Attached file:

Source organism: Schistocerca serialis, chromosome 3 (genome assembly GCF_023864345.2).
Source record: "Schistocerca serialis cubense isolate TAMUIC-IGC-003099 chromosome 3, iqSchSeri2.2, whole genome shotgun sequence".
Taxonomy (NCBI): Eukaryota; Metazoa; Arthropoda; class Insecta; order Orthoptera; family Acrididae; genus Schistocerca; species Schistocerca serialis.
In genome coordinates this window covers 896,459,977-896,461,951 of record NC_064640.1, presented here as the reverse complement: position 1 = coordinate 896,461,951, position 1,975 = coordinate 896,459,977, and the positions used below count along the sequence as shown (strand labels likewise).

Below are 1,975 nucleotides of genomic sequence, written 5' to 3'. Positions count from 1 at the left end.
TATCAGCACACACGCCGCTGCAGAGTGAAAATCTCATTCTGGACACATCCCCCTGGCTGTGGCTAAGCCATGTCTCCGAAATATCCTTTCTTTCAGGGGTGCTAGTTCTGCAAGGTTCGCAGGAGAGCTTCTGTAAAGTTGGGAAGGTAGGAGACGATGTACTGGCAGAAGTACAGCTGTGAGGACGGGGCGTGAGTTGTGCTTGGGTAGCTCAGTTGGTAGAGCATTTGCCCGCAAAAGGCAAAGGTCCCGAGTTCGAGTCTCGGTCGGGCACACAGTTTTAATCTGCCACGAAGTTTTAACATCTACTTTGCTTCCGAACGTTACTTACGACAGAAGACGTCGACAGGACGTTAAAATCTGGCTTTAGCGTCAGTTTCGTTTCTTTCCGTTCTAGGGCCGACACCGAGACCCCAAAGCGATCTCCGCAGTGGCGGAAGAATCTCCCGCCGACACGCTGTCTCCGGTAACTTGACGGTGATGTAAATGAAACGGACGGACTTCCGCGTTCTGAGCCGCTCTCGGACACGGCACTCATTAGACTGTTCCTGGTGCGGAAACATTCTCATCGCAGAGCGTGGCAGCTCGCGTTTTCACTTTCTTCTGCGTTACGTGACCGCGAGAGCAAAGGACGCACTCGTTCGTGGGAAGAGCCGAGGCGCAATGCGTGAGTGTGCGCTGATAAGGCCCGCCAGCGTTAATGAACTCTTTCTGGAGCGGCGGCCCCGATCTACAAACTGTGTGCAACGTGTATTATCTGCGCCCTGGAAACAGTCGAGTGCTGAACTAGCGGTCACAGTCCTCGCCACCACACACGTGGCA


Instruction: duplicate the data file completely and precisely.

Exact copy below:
Source organism: Schistocerca serialis, chromosome 3 (genome assembly GCF_023864345.2).
Source record: "Schistocerca serialis cubense isolate TAMUIC-IGC-003099 chromosome 3, iqSchSeri2.2, whole genome shotgun sequence".
Taxonomy (NCBI): Eukaryota; Metazoa; Arthropoda; class Insecta; order Orthoptera; family Acrididae; genus Schistocerca; species Schistocerca serialis.
In genome coordinates this window covers 896,459,977-896,461,951 of record NC_064640.1, presented here as the reverse complement: position 1 = coordinate 896,461,951, position 1,975 = coordinate 896,459,977, and the positions used below count along the sequence as shown (strand labels likewise).

Below are 1,975 nucleotides of genomic sequence, written 5' to 3'. Positions count from 1 at the left end.
TATCAGCACACACGCCGCTGCAGAGTGAAAATCTCATTCTGGACACATCCCCCTGGCTGTGGCTAAGCCATGTCTCCGAAATATCCTTTCTTTCAGGGGTGCTAGTTCTGCAAGGTTCGCAGGAGAGCTTCTGTAAAGTTGGGAAGGTAGGAGACGATGTACTGGCAGAAGTACAGCTGTGAGGACGGGGCGTGAGTTGTGCTTGGGTAGCTCAGTTGGTAGAGCATTTGCCCGCAAAAGGCAAAGGTCCCGAGTTCGAGTCTCGGTCGGGCACACAGTTTTAATCTGCCACGAAGTTTTAACATCTACTTTGCTTCCGAACGTTACTTACGACAGAAGACGTCGACAGGACGTTAAAATCTGGCTTTAGCGTCAGTTTCGTTTCTTTCCGTTCTAGGGCCGACACCGAGACCCCAAAGCGATCTCCGCAGTGGCGGAAGAATCTCCCGCCGACACGCTGTCTCCGGTAACTTGACGGTGATGTAAATGAAACGGACGGACTTCCGCGTTCTGAGCCGCTCTCGGACACGGCACTCATTAGACTGTTCCTGGTGCGGAAACATTCTCATCGCAGAGCGTGGCAGCTCGCGTTTTCACTTTCTTCTGCGTTACGTGACCGCGAGAGCAAAGGACGCACTCGTTCGTGGGAAGAGCCGAGGCGCAATGCGTGAGTGTGCGCTGATAAGGCCCGCCAGCGTTAATGAACTCTTTCTGGAGCGGCGGCCCCGATCTACAAACTGTGTGCAACGTGTATTATCTGCGCCCTGGAAACAGTCGAGTGCTGAACTAGCGGTCACAGTCCTCGCCACCACACACGTGGCA